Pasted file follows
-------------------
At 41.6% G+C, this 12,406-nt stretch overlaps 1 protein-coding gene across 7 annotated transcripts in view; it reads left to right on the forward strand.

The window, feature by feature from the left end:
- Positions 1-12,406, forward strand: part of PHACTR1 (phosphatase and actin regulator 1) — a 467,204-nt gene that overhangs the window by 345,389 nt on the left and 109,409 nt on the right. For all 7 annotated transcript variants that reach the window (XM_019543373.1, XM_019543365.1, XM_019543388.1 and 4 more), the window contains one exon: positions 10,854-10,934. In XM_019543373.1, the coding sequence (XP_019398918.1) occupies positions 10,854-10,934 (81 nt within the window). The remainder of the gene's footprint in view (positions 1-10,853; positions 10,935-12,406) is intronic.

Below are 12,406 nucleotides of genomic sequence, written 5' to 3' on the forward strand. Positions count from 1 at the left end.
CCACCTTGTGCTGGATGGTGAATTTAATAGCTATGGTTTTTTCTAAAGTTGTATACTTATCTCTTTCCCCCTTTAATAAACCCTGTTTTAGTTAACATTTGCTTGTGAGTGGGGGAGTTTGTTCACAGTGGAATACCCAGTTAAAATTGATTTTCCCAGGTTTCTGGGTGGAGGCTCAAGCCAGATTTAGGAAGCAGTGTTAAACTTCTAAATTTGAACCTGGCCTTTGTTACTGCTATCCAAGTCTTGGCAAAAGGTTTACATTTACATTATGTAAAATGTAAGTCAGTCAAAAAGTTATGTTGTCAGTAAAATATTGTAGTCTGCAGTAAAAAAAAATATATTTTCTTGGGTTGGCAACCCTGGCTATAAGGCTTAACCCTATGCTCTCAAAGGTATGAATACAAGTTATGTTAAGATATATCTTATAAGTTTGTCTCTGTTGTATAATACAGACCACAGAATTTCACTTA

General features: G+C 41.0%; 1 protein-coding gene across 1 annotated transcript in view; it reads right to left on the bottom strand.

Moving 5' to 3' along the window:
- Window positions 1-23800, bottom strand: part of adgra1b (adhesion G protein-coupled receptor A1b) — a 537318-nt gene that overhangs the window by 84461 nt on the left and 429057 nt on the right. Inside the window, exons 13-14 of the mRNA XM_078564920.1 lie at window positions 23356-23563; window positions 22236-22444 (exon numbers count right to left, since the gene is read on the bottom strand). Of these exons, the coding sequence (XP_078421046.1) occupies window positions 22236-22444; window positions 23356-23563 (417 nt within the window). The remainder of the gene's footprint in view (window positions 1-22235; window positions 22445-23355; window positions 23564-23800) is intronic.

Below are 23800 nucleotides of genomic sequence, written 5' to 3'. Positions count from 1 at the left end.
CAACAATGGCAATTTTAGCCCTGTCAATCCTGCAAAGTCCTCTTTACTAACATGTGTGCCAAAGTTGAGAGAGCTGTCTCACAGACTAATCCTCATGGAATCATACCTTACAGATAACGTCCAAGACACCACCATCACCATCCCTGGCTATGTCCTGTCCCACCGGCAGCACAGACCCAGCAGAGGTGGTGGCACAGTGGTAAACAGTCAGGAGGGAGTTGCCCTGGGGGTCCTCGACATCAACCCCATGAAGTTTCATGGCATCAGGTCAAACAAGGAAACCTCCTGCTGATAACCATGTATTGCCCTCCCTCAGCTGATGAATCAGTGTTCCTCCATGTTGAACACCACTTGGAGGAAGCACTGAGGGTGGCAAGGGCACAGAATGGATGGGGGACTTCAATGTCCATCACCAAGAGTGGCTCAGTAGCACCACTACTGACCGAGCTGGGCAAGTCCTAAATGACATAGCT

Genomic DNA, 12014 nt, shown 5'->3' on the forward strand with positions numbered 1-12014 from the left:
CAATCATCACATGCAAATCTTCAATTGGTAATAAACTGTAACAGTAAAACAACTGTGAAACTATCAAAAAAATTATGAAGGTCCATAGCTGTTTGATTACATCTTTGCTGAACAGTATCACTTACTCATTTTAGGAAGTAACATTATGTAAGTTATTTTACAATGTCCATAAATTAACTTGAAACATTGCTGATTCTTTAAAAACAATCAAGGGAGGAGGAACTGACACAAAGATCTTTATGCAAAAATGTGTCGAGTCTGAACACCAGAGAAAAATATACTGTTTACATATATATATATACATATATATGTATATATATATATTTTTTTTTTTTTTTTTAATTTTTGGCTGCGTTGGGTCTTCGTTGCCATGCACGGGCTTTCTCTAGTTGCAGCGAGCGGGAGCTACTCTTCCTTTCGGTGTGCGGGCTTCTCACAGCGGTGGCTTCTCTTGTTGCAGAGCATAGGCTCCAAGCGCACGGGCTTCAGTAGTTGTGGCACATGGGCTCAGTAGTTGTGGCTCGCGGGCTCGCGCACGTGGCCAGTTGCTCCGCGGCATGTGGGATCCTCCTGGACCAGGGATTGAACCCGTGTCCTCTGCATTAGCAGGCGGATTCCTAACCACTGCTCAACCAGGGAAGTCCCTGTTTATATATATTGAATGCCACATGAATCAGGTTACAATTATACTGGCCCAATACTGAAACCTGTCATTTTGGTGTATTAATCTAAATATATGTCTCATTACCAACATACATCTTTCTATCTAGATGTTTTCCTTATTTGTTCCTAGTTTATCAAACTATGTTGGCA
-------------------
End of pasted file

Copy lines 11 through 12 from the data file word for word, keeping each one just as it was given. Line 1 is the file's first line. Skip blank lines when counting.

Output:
Genomic DNA, 12014 nt, shown 5'->3' on the forward strand with positions numbered 1-12014 from the left:
CAATCATCACATGCAAATCTTCAATTGGTAATAAACTGTAACAGTAAAACAACTGTGAAACTATCAAAAAAATTATGAAGGTCCATAGCTGTTTGATTACATCTTTGCTGAACAGTATCACTTACTCATTTTAGGAAGTAACATTATGTAAGTTATTTTACAATGTCCATAAATTAACTTGAAACATTGCTGATTCTTTAAAAACAATCAAGGGAGGAGGAACTGACACAAAGATCTTTATGCAAAAATGTGTCGAGTCTGAACACCAGAGAAAAATATACTGTTTACATATATATATATACATATATATGTATATATATATATTTTTTTTTTTTTTTTTAATTTTTGGCTGCGTTGGGTCTTCGTTGCCATGCACGGGCTTTCTCTAGTTGCAGCGAGCGGGAGCTACTCTTCCTTTCGGTGTGCGGGCTTCTCACAGCGGTGGCTTCTCTTGTTGCAGAGCATAGGCTCCAAGCGCACGGGCTTCAGTAGTTGTGGCACATGGGCTCAGTAGTTGTGGCTCGCGGGCTCGCGCACGTGGCCAGTTGCTCCGCGGCATGTGGGATCCTCCTGGACCAGGGATTGAACCCGTGTCCTCTGCATTAGCAGGCGGATTCCTAACCACTGCTCAACCAGGGAAGTCCCTGTTTATATATATTGAATGCCACATGAATCAGGTTACAATTATACTGGCCCAATACTGAAACCTGTCATTTTGGTGTATTAATCTAAATATATGTCTCATTACCAACATACATCTTTCTATCTAGATGTTTTCCTTATTTGTTCCTAGTTTATCAAACTATGTTGGCA